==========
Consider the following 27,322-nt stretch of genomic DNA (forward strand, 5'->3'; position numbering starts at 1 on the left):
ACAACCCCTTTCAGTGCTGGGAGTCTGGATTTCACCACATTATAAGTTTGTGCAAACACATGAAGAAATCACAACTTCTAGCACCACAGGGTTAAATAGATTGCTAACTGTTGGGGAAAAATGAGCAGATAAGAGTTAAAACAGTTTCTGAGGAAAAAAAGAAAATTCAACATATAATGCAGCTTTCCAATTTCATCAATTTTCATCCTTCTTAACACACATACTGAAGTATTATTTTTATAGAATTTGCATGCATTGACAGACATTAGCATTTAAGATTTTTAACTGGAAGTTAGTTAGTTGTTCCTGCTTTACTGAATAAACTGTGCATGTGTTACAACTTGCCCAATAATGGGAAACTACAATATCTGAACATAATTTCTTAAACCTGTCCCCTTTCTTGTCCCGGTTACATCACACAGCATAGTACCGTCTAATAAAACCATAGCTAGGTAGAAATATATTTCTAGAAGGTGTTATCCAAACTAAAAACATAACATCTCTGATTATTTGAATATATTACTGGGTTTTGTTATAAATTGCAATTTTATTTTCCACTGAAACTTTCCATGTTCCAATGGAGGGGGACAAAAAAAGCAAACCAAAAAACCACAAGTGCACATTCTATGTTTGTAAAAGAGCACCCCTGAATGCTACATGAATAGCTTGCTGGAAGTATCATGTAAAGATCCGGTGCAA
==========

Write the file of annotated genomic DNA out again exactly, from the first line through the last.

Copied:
Consider the following 27,322-nt stretch of genomic DNA (forward strand, 5'->3'; position numbering starts at 1 on the left):
ACAACCCCTTTCAGTGCTGGGAGTCTGGATTTCACCACATTATAAGTTTGTGCAAACACATGAAGAAATCACAACTTCTAGCACCACAGGGTTAAATAGATTGCTAACTGTTGGGGAAAAATGAGCAGATAAGAGTTAAAACAGTTTCTGAGGAAAAAAAGAAAATTCAACATATAATGCAGCTTTCCAATTTCATCAATTTTCATCCTTCTTAACACACATACTGAAGTATTATTTTTATAGAATTTGCATGCATTGACAGACATTAGCATTTAAGATTTTTAACTGGAAGTTAGTTAGTTGTTCCTGCTTTACTGAATAAACTGTGCATGTGTTACAACTTGCCCAATAATGGGAAACTACAATATCTGAACATAATTTCTTAAACCTGTCCCCTTTCTTGTCCCGGTTACATCACACAGCATAGTACCGTCTAATAAAACCATAGCTAGGTAGAAATATATTTCTAGAAGGTGTTATCCAAACTAAAAACATAACATCTCTGATTATTTGAATATATTACTGGGTTTTGTTATAAATTGCAATTTTATTTTCCACTGAAACTTTCCATGTTCCAATGGAGGGGGACAAAAAAAGCAAACCAAAAAACCACAAGTGCACATTCTATGTTTGTAAAAGAGCACCCCTGAATGCTACATGAATAGCTTGCTGGAAGTATCATGTAAAGATCCGGTGCAA